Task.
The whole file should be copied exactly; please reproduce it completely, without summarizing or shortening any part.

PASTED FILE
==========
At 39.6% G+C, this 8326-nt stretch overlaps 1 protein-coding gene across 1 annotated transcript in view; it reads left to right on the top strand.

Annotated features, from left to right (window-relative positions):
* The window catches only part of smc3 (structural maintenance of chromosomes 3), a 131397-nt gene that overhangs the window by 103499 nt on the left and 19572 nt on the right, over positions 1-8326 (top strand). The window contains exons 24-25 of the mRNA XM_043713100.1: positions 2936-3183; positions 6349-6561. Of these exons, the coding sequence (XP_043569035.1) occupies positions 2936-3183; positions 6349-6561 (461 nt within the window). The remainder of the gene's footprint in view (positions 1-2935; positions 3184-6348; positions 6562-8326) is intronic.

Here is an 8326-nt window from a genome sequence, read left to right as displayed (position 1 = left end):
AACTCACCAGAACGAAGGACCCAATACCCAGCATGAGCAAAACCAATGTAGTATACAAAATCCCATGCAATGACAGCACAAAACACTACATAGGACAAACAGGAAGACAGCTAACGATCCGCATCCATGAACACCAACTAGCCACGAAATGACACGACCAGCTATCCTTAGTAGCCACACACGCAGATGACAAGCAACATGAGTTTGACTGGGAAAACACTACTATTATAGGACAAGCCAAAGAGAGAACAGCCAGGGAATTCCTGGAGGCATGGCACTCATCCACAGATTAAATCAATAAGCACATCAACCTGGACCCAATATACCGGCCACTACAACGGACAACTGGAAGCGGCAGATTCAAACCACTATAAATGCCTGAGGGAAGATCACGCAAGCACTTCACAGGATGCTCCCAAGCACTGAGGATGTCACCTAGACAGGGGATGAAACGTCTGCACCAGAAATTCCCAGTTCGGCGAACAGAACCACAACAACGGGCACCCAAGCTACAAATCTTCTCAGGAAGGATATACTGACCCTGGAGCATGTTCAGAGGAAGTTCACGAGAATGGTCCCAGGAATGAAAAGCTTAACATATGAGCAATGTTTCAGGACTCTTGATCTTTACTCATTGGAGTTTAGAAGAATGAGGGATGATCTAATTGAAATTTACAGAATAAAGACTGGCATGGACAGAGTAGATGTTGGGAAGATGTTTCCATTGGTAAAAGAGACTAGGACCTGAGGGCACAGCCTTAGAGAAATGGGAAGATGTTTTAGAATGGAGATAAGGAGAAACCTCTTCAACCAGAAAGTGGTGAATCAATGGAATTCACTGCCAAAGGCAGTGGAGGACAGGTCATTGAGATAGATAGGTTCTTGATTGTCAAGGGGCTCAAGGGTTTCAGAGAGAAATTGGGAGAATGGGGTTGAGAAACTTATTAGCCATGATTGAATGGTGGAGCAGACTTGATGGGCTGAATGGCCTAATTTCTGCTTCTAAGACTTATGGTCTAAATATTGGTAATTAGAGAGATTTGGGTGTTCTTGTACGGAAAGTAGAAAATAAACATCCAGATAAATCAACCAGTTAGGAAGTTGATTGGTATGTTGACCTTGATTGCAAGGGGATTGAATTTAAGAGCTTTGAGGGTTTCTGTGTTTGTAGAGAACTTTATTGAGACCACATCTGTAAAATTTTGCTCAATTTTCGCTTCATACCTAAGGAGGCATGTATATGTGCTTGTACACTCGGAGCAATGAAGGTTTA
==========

At 39.6% G+C, this 8326-nt stretch overlaps 1 protein-coding gene across 1 annotated transcript in view; it reads left to right on the top strand.

Annotated features, from left to right (window-relative positions):
* The window catches only part of smc3 (structural maintenance of chromosomes 3), a 131397-nt gene that overhangs the window by 103499 nt on the left and 19572 nt on the right, over positions 1-8326 (top strand). The window contains exons 24-25 of the mRNA XM_043713100.1: positions 2936-3183; positions 6349-6561. Of these exons, the coding sequence (XP_043569035.1) occupies positions 2936-3183; positions 6349-6561 (461 nt within the window). The remainder of the gene's footprint in view (positions 1-2935; positions 3184-6348; positions 6562-8326) is intronic.

Here is an 8326-nt window from a genome sequence, read left to right as displayed (position 1 = left end):
AACTCACCAGAACGAAGGACCCAATACCCAGCATGAGCAAAACCAATGTAGTATACAAAATCCCATGCAATGACAGCACAAAACACTACATAGGACAAACAGGAAGACAGCTAACGATCCGCATCCATGAACACCAACTAGCCACGAAATGACACGACCAGCTATCCTTAGTAGCCACACACGCAGATGACAAGCAACATGAGTTTGACTGGGAAAACACTACTATTATAGGACAAGCCAAAGAGAGAACAGCCAGGGAATTCCTGGAGGCATGGCACTCATCCACAGATTAAATCAATAAGCACATCAACCTGGACCCAATATACCGGCCACTACAACGGACAACTGGAAGCGGCAGATTCAAACCACTATAAATGCCTGAGGGAAGATCACGCAAGCACTTCACAGGATGCTCCCAAGCACTGAGGATGTCACCTAGACAGGGGATGAAACGTCTGCACCAGAAATTCCCAGTTCGGCGAACAGAACCACAACAACGGGCACCCAAGCTACAAATCTTCTCAGGAAGGATATACTGACCCTGGAGCATGTTCAGAGGAAGTTCACGAGAATGGTCCCAGGAATGAAAAGCTTAACATATGAGCAATGTTTCAGGACTCTTGATCTTTACTCATTGGAGTTTAGAAGAATGAGGGATGATCTAATTGAAATTTACAGAATAAAGACTGGCATGGACAGAGTAGATGTTGGGAAGATGTTTCCATTGGTAAAAGAGACTAGGACCTGAGGGCACAGCCTTAGAGAAATGGGAAGATGTTTTAGAATGGAGATAAGGAGAAACCTCTTCAACCAGAAAGTGGTGAATCAATGGAATTCACTGCCAAAGGCAGTGGAGGACAGGTCATTGAGATAGATAGGTTCTTGATTGTCAAGGGGCTCAAGGGTTTCAGAGAGAAATTGGGAGAATGGGGTTGAGAAACTTATTAGCCATGATTGAATGGTGGAGCAGACTTGATGGGCTGAATGGCCTAATTTCTGCTTCTAAGACTTATGGTCTAAATATTGGTAATTAGAGAGATTTGGGTGTTCTTGTACGGAAAGTAGAAAATAAACATCCAGATAAATCAACCAGTTAGGAAGTTGATTGGTATGTTGACCTTGATTGCAAGGGGATTGAATTTAAGAGCTTTGAGGGTTTCTGTGTTTGTAGAGAACTTTATTGAGACCACATCTGTAAAATTTTGCTCAATTTTCGCTTCATACCTAAGGAGGCATGTATATGTGCTTGTACACTCGGAGCAATGAAGGTTTA